Koch Foundation Influences George Mason University Employment

In the German Ideology, Karl Marx famously stated that the ideas of the ruling class “in every epoch are the ruling ideas.” In the United States today, we see this manifested in the number of millionaires who occupy seats of governmental power, the swarm of lobbyists buying up favorable legislation for their bourgeois clients, social and mass media outlets disseminating the worldview of the powerful, but even in everyday institutions that most would not think of as political playing fields, there is the constant pressure to promote an ever friendlier face to the free market.

This has been the case at Virginia’s largest public university as was revealed last April. Leaked donor records show that despite denials from the university administrators, George Mason University permitted the far-right Charles Koch Foundation a say in the hiring and firing of professors at the university, in exchange for millions in donations. The documents revealed agreements that allowed the foundation to choose two of the five members of the five-member selection committee who choose professors for the university’s free-market Mercatus Center.

Other sections of the agreement provide for the renaming of the law school at George Mason after conservative Supreme Court Justice Antonin Scalia. $10 million donations were made on behalf of the Koch foundation with another $20 million from an anonymous donor.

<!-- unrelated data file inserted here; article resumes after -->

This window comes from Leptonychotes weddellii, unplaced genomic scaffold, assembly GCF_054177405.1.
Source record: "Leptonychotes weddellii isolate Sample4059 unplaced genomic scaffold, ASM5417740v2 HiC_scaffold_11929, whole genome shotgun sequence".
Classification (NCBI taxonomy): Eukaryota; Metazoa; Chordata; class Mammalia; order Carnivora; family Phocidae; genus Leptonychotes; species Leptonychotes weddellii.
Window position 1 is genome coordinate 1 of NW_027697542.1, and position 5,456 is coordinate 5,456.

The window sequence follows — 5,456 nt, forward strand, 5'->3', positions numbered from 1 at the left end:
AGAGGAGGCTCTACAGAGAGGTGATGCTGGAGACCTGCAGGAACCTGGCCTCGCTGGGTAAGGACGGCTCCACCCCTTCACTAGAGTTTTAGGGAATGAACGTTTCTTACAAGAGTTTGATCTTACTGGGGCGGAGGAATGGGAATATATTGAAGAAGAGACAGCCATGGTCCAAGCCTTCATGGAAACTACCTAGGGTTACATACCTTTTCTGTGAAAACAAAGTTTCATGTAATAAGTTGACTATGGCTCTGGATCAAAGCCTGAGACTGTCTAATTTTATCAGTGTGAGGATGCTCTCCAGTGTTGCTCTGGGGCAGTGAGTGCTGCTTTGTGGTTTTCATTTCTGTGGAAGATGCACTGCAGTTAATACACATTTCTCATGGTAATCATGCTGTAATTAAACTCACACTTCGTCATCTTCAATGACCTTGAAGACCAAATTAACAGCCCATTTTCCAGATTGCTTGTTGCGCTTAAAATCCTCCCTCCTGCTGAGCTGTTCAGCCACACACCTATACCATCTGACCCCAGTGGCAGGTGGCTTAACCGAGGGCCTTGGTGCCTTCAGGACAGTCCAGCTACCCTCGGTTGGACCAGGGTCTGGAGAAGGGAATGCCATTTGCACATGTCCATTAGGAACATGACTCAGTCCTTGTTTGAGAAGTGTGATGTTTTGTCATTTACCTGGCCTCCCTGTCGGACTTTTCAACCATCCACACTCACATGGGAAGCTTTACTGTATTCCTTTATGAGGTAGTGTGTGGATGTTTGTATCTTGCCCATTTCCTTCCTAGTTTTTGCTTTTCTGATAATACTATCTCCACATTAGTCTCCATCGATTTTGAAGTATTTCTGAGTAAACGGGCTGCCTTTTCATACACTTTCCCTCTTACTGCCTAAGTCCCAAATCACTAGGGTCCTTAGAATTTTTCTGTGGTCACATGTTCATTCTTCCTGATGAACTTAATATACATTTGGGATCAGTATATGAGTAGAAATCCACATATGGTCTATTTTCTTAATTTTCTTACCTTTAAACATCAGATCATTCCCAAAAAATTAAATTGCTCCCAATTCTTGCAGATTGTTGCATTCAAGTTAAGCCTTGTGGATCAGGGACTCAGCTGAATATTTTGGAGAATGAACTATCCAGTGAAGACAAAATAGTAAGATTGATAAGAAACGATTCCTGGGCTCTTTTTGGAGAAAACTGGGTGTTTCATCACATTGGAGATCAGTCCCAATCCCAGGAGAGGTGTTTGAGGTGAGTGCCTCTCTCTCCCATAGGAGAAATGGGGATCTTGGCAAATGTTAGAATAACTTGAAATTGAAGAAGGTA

The documents were released to Samantha Parsons, a former student of George Mason, under a Freedom of Information Act request filed this year after past requests had been denied. An anti-Koch activist, Parsons claims that the agreement is similar to one signed by Florida State University.

Redacted emails show Leonard Leo, executive vice president of the conservative Federalist Society, to be one of the representatives of the Koch Foundation. The emails reveal that Leo was constantly in touch with the dean over faculty hires and student admissions. In a 2015 email, Leo notified the dean about a student from the Republican Attorney General Association who was applying for admissions and asked if he would meet with the student, to which he replied, “Absolutely! I will work with the admissions office to make sure we get together.”

For all the talk of attacks on free speech on the right side of the aisle, crickets seem to be chirping when wealthy donors meddle in public discourse. Of course, as much as they complain about imaginary “safe-spaces” and political correctness, they only care about free speech so long as it benefits themselves. Likewise with the “resistance” liberals who gawk over the damage that Trump is doing to “media freedoms.” The fact that the richest few in the United States can so heavily influence political discourse on a systemic level is lost on them. What we should be asking ourselves is not whether free speech is threatened by wildly distorted cases of “social justice warriors” but rather by the corporate influence that props up the ideas of the wealthy? Is it possible for there be a true “marketplace of ideas” in an arena where the pro-market “product” has infinitely more resources at its disposal?

Sources: 1, 2

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